The difference between thunder and lightning is that lightning is electromagnetic energy and thunder is sonic energy. Lightning actually causes thunder by rapidly heating and expanding the air around the path of the strike, explains a Library of Congress website.
Lightning is a flow of electrons between the earth and the atmosphere, and thunder is the sound made when those electrons interact with the surrounding air. When lightning strikes, it heats the surrounding air to nearly 50,000 degrees Fahrenheit in less than a second. This causes the air immediately around the path of the lightning bolt to expand to over 100 times higher than normal atmospheric pressure. This rapid expansion of air creates a pressure wave and the audible sound known as thunder.
Since thunder and lightning are two different forms of energy, they travel at predictable speeds through the same medium. Using this relationship, the distance from a given lightning strike to an observer is roughly estimated by counting the elapsed time, in seconds, between the strike and the resulting thunder. Each five-second interval that passes after a lightning strike is approximately equivalent to five miles of travel for the sound wave. Another good indicator of the distance from a given lightning strike is the volume of the accompanying thunder, as the volume of the thunder increases as lightning strikes become closer to the listener.Learn More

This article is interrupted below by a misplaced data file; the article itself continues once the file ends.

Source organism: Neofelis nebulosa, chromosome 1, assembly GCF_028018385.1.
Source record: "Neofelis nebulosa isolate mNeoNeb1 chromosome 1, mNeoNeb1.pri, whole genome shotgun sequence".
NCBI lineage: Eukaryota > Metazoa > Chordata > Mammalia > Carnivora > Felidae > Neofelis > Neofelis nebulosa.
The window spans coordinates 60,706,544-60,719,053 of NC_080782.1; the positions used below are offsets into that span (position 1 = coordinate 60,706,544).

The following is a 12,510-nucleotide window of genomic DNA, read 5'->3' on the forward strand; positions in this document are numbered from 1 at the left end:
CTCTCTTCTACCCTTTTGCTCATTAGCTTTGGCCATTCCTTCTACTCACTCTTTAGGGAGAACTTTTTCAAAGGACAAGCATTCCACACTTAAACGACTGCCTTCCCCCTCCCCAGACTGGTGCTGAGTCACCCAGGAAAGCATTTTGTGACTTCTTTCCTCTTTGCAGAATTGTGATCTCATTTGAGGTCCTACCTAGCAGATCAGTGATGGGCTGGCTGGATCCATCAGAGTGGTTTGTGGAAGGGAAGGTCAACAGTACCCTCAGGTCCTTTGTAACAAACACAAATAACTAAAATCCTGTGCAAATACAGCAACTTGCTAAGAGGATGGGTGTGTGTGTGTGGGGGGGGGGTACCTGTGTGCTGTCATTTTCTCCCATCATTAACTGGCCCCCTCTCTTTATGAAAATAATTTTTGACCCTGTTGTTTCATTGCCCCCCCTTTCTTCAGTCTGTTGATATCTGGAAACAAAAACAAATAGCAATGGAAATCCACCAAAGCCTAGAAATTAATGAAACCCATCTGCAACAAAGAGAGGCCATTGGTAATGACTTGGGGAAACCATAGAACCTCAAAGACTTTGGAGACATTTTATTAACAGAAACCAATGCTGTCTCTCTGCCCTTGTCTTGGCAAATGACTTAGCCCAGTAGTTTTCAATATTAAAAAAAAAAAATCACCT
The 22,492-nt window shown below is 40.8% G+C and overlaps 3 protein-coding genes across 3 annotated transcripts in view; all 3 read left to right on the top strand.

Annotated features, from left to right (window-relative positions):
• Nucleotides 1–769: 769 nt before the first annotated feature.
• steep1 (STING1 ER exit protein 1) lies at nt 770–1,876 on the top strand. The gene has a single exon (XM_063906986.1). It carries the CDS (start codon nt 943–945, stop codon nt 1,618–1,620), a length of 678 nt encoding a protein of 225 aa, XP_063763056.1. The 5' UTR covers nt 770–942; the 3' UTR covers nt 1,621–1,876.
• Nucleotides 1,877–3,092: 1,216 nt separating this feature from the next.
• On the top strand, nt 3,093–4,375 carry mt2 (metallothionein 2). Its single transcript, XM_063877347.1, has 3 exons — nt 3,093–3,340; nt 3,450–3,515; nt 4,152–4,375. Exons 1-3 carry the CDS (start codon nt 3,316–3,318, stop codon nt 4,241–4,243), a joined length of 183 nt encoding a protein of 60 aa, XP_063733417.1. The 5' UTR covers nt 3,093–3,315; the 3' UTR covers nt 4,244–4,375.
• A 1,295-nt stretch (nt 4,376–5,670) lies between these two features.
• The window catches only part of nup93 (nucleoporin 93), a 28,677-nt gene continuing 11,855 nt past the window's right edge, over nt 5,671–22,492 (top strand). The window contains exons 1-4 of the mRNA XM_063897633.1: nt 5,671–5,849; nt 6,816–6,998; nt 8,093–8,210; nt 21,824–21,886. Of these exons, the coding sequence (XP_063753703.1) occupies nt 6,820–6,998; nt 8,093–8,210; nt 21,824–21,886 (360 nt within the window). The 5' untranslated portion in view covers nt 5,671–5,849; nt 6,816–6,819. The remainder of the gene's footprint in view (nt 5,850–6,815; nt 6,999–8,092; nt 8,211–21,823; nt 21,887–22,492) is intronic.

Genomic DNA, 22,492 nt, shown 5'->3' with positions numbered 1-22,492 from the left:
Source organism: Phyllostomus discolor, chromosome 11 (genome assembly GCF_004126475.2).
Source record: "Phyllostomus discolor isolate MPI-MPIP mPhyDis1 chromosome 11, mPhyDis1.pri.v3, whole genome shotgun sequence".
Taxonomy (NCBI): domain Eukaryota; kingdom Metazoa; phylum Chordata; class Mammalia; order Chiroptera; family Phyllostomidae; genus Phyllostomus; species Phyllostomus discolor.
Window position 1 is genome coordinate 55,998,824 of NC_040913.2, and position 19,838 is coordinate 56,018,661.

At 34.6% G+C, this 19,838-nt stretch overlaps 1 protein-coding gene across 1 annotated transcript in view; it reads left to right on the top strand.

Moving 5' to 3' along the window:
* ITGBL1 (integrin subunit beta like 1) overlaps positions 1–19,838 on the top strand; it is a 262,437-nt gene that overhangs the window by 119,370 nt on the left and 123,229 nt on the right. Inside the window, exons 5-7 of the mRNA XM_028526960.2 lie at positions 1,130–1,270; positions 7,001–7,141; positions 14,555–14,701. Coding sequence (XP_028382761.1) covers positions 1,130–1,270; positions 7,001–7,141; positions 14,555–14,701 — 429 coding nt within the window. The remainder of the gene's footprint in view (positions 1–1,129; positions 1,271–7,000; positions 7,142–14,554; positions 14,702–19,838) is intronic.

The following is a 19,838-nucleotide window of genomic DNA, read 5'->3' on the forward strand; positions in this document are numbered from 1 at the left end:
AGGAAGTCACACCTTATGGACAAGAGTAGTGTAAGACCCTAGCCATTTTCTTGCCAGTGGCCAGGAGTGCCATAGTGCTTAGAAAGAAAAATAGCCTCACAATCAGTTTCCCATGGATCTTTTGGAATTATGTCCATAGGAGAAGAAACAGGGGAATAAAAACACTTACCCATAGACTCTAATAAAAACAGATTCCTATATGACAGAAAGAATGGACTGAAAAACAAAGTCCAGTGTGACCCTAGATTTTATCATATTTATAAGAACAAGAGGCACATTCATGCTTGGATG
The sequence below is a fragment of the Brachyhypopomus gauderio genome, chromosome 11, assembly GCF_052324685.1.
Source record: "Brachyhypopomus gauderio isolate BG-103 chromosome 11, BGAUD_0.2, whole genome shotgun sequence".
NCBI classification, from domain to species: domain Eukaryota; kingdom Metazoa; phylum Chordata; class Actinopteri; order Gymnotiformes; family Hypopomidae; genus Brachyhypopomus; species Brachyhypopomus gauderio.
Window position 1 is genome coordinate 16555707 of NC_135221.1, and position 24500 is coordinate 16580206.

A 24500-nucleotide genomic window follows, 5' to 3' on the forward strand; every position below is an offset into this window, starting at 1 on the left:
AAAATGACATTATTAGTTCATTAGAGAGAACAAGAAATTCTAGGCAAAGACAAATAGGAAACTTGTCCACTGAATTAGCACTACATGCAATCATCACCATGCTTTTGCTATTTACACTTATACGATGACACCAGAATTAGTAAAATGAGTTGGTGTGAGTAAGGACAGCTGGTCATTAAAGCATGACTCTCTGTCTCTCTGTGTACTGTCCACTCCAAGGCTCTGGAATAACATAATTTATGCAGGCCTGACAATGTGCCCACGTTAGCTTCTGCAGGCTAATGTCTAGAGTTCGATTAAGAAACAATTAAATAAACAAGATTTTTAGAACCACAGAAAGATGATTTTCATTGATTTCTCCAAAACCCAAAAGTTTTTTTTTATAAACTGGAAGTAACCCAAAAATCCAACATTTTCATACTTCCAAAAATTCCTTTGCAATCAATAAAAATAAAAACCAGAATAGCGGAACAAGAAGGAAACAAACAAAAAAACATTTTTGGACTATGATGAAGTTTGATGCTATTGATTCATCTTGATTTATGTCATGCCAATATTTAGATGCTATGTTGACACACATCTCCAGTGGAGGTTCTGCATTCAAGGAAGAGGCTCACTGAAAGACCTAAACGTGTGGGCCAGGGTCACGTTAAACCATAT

A bolt of lightning travels at approximately 224,000 miles per hour or approximately 3,700 miles per second. Lightning is a discharge of static electricity that has accumulated as a result of collisions between ice particles in storm clouds.Full Answer >
Thunder comes from the rapid movement of air in a lightning bolt. Due of the speed at which lightning bolts travel, the surrounding air does not have enough time to expand. This compressed air creates a shock wave similar to an explosion, causing thunder.Full Answer >
Although thunder and lightning occur at the same time, the lightning is seen before the thunder is heard because light travels at a much faster speed than sound. Sound waves can also bounce off molecules in the air, causing it to travel in different directions. This accounts for the distorted rumbling sound of distant thunder while thunder that is close by can be heard as a loud crack or booming sound.Full Answer >
In its simplest form, thunder is the result of a shockwave that breaks the sound barrier. Thunder forms as the air around a bolt of lightning becomes superheated and explodes, producing a shockwave. This shockwave travels faster than the speed of sound, which produces a sonic boom, just as a fighter jet does when it travels faster than the speed of sound.Full Answer >